3 vb1300.rar3.dallas-tx.us.xo.net (184.108.40.206) 4 msec 0 msec 4 msec 4 ae0d1.cir1.dallas2-tx.us.xo.net (220.127.116.11) 12 msec 0 msec 4 msec 5 dap-brdr-04.inet.qwest.net (18.104.22.168) 0 msec 0 msec 0 msec 6 snj-core-01.inet.qwest.net (22.214.171.124) 44 msec 44 msec 44 msec 7 snj-edge-01.inet.qwest.net (126.96.36.199) 48 msec 44 msec snj-edge-01.inet.qwest.net (188.8.131.52) 44 msec 8 184.108.40.206 48 msec 44 msec 44 msec 9 * * *
I wanted to spend more time with my family.
WHAT!? Yes, really. I had just gotten married, just bought an apartment, my wife was about to have our first kid and I started a business so that I could work from home and be with them more. I start at 7.30am and finish at 4.30pm. I usually work a half day on the weekend, and occasionally allow myself to take a weekday off to take my family to the zoo, or go shopping or whatever it is we feel like doing.
We're not rich, and we're always keeping an eye on the budget, but in exchange I've spent every day of the first two years of my sons life with him. In may we'll have our second, and I hope to achieve the same for him (or her!).
It IS hard work. I DO have to be disciplined. But with a careful balance of contract work and "Startup" work, we're doing ok.
We may never hit it rich, but whenever I hear my son cracking up laughing, I can walk out and see why and join in. That's worth more than any startup will ever be worth.
This is a gem:
"So, next time you read an article with the media glorifying somebody starting a company and working 168 hours per week, don't assume that's the only way or even the best way. It's just one way. It's just as possible to have your startup and friends and family too."
I went into the whole situation telling them "I've been through this before, and I will absolutely work hard, but not at the expense of my work/life balance". They agreed, and we got to work.
Sadly, they were shocked after about a week when I actually followed through and refused to work through the night, every night (we would definitely pull all nighters when it was necessary, but they wanted me to pull 12-14 hours a day every day as the sole technical co-founder). This issue became a large reason why I ended up needing to leave the team, regrettably.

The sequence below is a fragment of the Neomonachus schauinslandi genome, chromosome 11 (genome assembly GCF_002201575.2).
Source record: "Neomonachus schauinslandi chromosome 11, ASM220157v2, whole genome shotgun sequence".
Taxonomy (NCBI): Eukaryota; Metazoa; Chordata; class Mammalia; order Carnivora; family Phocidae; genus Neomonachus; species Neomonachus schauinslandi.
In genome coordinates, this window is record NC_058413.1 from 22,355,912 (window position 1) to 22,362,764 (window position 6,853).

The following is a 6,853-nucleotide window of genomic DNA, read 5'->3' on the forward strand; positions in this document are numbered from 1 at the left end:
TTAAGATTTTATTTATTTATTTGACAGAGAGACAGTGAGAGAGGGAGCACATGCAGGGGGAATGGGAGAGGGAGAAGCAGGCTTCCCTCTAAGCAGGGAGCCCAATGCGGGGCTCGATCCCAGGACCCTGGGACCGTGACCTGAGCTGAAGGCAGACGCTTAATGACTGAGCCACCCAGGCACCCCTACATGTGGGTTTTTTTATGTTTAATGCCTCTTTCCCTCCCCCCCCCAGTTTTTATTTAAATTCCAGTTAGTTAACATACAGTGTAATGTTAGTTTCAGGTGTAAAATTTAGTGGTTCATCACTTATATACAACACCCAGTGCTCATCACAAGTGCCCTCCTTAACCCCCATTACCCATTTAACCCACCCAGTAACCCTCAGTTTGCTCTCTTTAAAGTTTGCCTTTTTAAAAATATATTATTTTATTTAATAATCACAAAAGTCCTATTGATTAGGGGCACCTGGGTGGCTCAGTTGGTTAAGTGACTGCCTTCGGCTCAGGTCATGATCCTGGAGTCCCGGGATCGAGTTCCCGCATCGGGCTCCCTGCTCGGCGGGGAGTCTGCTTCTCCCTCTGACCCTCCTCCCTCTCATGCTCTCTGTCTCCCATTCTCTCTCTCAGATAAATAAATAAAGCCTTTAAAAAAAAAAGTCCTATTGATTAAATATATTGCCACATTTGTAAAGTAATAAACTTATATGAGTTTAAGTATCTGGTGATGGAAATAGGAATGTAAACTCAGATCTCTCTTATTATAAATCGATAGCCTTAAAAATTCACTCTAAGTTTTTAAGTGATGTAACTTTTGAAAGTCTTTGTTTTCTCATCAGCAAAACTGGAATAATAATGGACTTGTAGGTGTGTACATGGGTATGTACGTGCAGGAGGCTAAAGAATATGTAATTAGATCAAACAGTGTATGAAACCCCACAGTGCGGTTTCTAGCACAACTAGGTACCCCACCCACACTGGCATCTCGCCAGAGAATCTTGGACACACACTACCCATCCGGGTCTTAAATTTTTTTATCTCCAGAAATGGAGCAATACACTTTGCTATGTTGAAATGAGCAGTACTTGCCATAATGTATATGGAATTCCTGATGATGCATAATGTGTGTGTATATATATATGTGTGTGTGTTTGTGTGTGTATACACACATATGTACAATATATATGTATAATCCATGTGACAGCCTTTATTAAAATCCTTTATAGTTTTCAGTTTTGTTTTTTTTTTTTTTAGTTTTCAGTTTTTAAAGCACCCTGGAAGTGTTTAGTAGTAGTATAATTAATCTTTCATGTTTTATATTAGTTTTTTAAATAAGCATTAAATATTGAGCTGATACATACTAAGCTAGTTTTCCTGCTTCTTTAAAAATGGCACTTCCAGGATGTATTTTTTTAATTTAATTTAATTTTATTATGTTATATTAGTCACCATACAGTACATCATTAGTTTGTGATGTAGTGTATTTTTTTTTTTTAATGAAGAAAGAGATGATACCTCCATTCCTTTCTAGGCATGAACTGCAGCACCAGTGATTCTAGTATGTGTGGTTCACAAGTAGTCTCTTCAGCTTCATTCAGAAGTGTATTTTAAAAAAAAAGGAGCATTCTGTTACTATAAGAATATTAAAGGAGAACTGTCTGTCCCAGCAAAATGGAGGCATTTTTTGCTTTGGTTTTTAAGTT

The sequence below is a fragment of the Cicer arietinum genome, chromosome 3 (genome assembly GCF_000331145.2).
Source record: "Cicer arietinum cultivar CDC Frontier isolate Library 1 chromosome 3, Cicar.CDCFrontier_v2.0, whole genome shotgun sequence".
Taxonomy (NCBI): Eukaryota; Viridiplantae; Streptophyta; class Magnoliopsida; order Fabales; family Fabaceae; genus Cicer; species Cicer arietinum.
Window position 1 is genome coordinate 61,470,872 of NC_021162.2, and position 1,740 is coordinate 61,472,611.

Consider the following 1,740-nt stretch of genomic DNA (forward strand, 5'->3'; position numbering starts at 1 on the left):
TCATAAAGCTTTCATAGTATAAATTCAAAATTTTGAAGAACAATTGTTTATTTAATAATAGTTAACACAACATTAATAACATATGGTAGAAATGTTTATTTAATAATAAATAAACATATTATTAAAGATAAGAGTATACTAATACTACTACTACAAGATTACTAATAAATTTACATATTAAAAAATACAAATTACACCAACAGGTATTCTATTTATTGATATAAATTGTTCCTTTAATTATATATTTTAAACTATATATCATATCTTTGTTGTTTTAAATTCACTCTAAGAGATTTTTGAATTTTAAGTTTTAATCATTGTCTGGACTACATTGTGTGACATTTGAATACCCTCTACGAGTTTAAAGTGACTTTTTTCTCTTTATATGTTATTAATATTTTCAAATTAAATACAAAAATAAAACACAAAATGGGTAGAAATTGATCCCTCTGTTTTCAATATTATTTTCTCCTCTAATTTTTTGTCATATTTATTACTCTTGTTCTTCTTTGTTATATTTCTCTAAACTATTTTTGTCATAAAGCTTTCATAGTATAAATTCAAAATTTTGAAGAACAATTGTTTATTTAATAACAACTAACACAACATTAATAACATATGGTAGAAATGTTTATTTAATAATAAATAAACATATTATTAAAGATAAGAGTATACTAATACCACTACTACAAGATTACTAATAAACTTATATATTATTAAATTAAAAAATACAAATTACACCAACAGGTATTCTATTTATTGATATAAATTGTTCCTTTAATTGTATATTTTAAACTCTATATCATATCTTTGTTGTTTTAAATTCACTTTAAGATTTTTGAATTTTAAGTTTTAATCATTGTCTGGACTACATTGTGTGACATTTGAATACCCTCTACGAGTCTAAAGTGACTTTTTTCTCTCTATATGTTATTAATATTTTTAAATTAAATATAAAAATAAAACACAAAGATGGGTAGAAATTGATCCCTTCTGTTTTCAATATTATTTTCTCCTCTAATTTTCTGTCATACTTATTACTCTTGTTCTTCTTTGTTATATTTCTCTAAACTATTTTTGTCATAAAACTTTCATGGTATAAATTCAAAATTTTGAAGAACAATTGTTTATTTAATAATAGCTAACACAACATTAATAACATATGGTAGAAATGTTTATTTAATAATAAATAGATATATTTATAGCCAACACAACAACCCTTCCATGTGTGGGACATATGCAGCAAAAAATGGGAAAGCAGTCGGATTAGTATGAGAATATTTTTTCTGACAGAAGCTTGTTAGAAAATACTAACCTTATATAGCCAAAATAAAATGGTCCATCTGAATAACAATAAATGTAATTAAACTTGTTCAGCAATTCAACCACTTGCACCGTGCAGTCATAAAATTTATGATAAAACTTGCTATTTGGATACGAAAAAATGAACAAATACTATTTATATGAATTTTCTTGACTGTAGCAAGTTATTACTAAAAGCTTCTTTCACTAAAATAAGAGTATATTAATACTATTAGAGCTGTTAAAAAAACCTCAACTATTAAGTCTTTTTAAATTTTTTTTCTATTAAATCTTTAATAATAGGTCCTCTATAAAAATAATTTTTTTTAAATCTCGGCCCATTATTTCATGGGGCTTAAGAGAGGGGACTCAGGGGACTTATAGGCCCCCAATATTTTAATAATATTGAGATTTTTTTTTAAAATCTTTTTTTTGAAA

Do you know right now that you need a balance between your work and your life? Sure you do! If it's your first time in the start-up game, will you actually put that into practice? In my case (and I would be willing to guess that a lot of you are the same), the answer is no. Some lessons must be learned the hard way, and this was one of mine.
I can attest to this and I think it is something that a lot of management types may not understand about the engineering work culture (at least in my experience). When we're in full steam our job's don't naturally lend themselves to down time like a game of golf with Gary from Sales might.
It's definitely a problem that I am still learning to deal with effectively and am always looking for tips/experiences from others.
When your head is constantly bouncing between code, product, algorithms, problem sets, tests it's hard to break away and focus on your family and financial obligations. If you don't though, you really do risk terrible burnout.
The best piece of advice I can give to anyone who feels they work too much is to learn how to say "no." It's easy to say yes, and it's very difficult to learn when and how to say no. The second best piece of advice I can give to anyone nearing burnout is learning to delegate. If you're a one-man show you can delegate to your todo list instead of to another person. Either case requires followup though.
Not everything is an emergency and maintaining your sanity should be your #1 priority throughout all that you do.
Suppose some games where the players choose a sequence of 3 and the game goes up to 4 tosses max. For any sequence of 3 there are going to be 4 possible ways to win. Let's suppose player one chose THT, the ways of winning are:
HTHT - game ends after 4 tossesTTHT - game ends after 4 tossesTHTH - game ends after 3 tossesTHTT - game ends after 3 tosses
Now, as player two, you know that any combination you chose will also have 4 ways of winning, so in order to beat player one you need to rob them of one of their ways of winning by picking a sequence that appears before their winning sequence.
You have no options in the latter two cases, player one wins after only 3 tosses, but you can beat them in the first two cases. Both HTH and TTH appear before THT, but in the third case THT appears before HTH. So HTH won't work, you both take one of each other's winning conditions leaving you both with 4. But there are no cases where TTH appears after THT, so you have 4 ways of winning while player one only has 3.
In the discussion a link was provided to a non-scribd version, so here it is. It's a 1.8MB ZIP of a PDF.
The idea is that it counts backwards in sleep cycles from the time your alarm has to go off so that you wake up during a light phase of sleep. Waking up in light sleep (vs deep sleep) will let you wake up feeling more awake, alert and refreshed.
If you're interested, the URL is http://sleepyti.me
I'd love to hear any comments or suggestions about the page, so if you have any feel free to let me know!